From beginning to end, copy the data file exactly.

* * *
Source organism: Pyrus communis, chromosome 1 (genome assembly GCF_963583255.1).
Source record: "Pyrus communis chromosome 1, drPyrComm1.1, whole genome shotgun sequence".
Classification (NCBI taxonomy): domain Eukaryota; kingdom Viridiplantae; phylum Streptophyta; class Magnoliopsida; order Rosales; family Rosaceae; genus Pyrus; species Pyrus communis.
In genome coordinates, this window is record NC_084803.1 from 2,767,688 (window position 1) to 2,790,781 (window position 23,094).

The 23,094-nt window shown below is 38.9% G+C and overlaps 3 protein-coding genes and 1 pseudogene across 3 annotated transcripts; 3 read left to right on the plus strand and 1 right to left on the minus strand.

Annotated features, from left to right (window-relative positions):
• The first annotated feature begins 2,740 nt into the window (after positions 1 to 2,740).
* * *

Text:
Source organism: Pyrus communis, chromosome 1 (genome assembly GCF_963583255.1).
Source record: "Pyrus communis chromosome 1, drPyrComm1.1, whole genome shotgun sequence".
Classification (NCBI taxonomy): domain Eukaryota; kingdom Viridiplantae; phylum Streptophyta; class Magnoliopsida; order Rosales; family Rosaceae; genus Pyrus; species Pyrus communis.
In genome coordinates, this window is record NC_084803.1 from 2,767,688 (window position 1) to 2,790,781 (window position 23,094).

The 23,094-nt window shown below is 38.9% G+C and overlaps 3 protein-coding genes and 1 pseudogene across 3 annotated transcripts; 3 read left to right on the plus strand and 1 right to left on the minus strand.

Annotated features, from left to right (window-relative positions):
• The first annotated feature begins 2,740 nt into the window (after positions 1 to 2,740).